The Ducati Diavel That Roland Sands Design Built

10/11/2010 @ 1:07 am, by Jensen Beeler12 COMMENTS

Sometimes if you want to know where something is going, it helps to know where it’s been. That seems to be the case as Ducati News Today has esnagged some photos 2011 Ducati Diavel from way back in May of last year. Caught in the United States being fitted with a new swingarm (according to DNT), this version of the Ducati Diavel shows some interesting lines that depart from the photos we’ve seen earlier of the performance cruiser.

But why does this Diavel look so different from the clay models and spy shots we’ve seen? While some will say it’s an earlier model, our eagle eye spots a few parts from the Roland Sands Design parts bin. When we saw the latest spy shots of the Diavel, the bike had some wheels on it that screamed influences from Performance Machines. It’s no secret that PM and RSD have close ties, so we went digging, and our sources tell us that Roland Sands Design has been helping Ducati kit the Diavel with aftermarket parts (note the Öhlins shock which will surely be a Ducati Performance part for the Diavel). More info and photos after the jump.

Ducati Diavel: Closer…closer…

10/07/2010 @ 9:27 am, by Jensen Beeler25 COMMENTS

The folks over at MotoBlog.it have gotten their hands on a new 2011 Ducati Diavel photo, and were kind enough to ink in a red frame and racing stripe on the bike, to give us a better idea of what the production Italian performance cruiser could look like. With the final lines showing more fit and finish, the Diavel has really transformed before our eyes these past months. The swept back headlight design reminds us of something old and something new, but we’re still not in love with this bike yet (but we’re getting there). How about you?

Source: MotoBlog.it

Spy Shots: Ducati Diavel Gets A Little Bit More Refined – No Pillion Available?

09/20/2010 @ 5:13 am, by Jensen Beeler20 COMMENTS

UPDATE: Photos of the rear do seem to confirm that passenger pegs exist and fold underneath the tail section.

British magazine website Visordown has snagged the latest Ducati Diavel spy shots, showing the Italian power cruiser with a bit more fit & finish than has previously been seen in other photos. While the tank and headlight still have some camouflage covering them, we get an especially clearer look at the Diavel’s left-hand side, which looks to be production ready.

Showing a unique trellis frame by Ducati standards, the Diavel also has a very pronounced “chin” fairing that likely helps draw air onto a lower radiator. Covering the top radiator appears to be another fairing the features gill slits, again likely for drawing air-flow through the whole of the bike.

Perhaps the biggest revelation to come from looking at these new photos, is the noticeable absence of a pillion and passenger footpegs, which brings up the question as to whether the Ducati Diavel will be a single-rider ride. You make the call in the photos after the jump.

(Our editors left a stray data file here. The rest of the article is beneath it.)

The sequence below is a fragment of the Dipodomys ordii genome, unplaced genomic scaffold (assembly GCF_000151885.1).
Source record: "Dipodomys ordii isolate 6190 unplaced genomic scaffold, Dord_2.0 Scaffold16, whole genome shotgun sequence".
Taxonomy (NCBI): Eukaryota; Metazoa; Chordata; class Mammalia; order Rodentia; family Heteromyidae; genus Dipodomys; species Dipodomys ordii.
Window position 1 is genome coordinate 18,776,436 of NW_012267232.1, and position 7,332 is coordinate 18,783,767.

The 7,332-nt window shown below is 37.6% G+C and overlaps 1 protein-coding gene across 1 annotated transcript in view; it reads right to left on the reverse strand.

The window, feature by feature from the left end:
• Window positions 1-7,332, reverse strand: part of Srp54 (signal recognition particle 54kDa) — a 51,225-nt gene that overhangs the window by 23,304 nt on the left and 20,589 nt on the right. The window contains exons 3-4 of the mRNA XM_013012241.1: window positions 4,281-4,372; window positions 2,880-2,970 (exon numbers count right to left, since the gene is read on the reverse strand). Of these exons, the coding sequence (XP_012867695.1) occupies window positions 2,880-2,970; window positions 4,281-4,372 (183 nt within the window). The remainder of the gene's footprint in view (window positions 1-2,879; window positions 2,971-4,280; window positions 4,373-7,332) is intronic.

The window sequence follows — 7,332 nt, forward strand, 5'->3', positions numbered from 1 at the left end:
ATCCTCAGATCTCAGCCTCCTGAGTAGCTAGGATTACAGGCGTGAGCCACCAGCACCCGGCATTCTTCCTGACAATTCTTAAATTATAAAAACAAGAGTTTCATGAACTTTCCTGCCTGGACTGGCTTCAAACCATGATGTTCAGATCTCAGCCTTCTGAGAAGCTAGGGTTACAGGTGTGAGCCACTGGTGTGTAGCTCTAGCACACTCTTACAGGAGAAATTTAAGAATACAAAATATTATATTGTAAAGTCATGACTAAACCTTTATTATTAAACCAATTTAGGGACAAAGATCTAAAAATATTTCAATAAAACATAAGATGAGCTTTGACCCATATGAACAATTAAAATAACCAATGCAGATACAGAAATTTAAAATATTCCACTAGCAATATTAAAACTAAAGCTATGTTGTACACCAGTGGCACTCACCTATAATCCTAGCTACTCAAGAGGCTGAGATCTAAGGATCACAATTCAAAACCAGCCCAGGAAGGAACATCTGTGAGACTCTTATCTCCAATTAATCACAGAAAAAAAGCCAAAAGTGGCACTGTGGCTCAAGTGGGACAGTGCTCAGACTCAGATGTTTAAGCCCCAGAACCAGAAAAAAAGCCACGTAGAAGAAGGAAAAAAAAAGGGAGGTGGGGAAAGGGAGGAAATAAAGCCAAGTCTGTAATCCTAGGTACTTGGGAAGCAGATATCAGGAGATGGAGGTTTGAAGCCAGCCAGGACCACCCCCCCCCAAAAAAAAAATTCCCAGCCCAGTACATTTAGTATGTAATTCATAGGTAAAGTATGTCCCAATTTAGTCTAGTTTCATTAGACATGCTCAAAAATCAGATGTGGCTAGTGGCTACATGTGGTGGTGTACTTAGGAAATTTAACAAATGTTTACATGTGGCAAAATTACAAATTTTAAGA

A Better Look at the Ducati Mega Monster

07/21/2010 @ 1:47 pm, by Jensen Beeler37 COMMENTS

Italian news site MotoSprint has stumbled upon perhaps the best photo yet of the new Ducati power cruiser, which has been dubbed the “Mega Monster”. From the side we can get a better glimpse on the bike’s overall lines and stature, which at leasts makes us more comfortable with how the bike’s final aesthetic will come to be. Love it or hate it? Let us know in the comments.

Source: MotoSprint via Ducati News Today

Ducati Mega Monster Spotted Again – Some Things Can’t be Unseen

07/15/2010 @ 8:26 am, by Jensen Beeler12 COMMENTS

Spotted just outside Ducati’s Bologna factory by an amateur photographer, we now get a proper glimpse of Ducati’s “Mega Monster” performance cruiser. Based around a 1200cc v-twin motor, Ducati is hoping to tap into the American dominated cruiser market, and steal a few customers away from Harley-Davidson.

While, we’re not calling the Mega Monster a “butter face”…well…actually we are, hopefully the Rhinoplasty Fairy will come visit the bike before its debut at EICMA later this year. Ducati, for the love of God, please re-think this motorcycle. Check Motociclismo.it for more photos.

Source: Motociclismo.it

Ducati Mega-Monster Spy Shots

06/29/2010 @ 6:16 am, by Jensen Beeler22 COMMENTS

MotoBlog.it has snagged some spy shots of the rumored Ducati power cruiser, or Mega-Monster as it’s now being called in the press (the Ducati Vyper nomenclature has seemingly been dropped). Aimed to take on Yamaha V-Max and it’s crew, the Mega-Monster is a big step for Ducati in tackling new market segments.

Taking a page from the Multistrada 1200 campaign, which saw a plethora of “leaked” images, we don’t really know if you can call these photos true “spy shots”. As with that release, these photos are clearly being staged by Ducati PR people, and then being leaked to motorcycle magazines.

With each rider clearly wearing Ducati apparel, the dots are being connected for us as we can see that the Bologna brand has indeed been working on a cruiser-styled bike, despite saying the project was canned last year. Photos and more after the jump.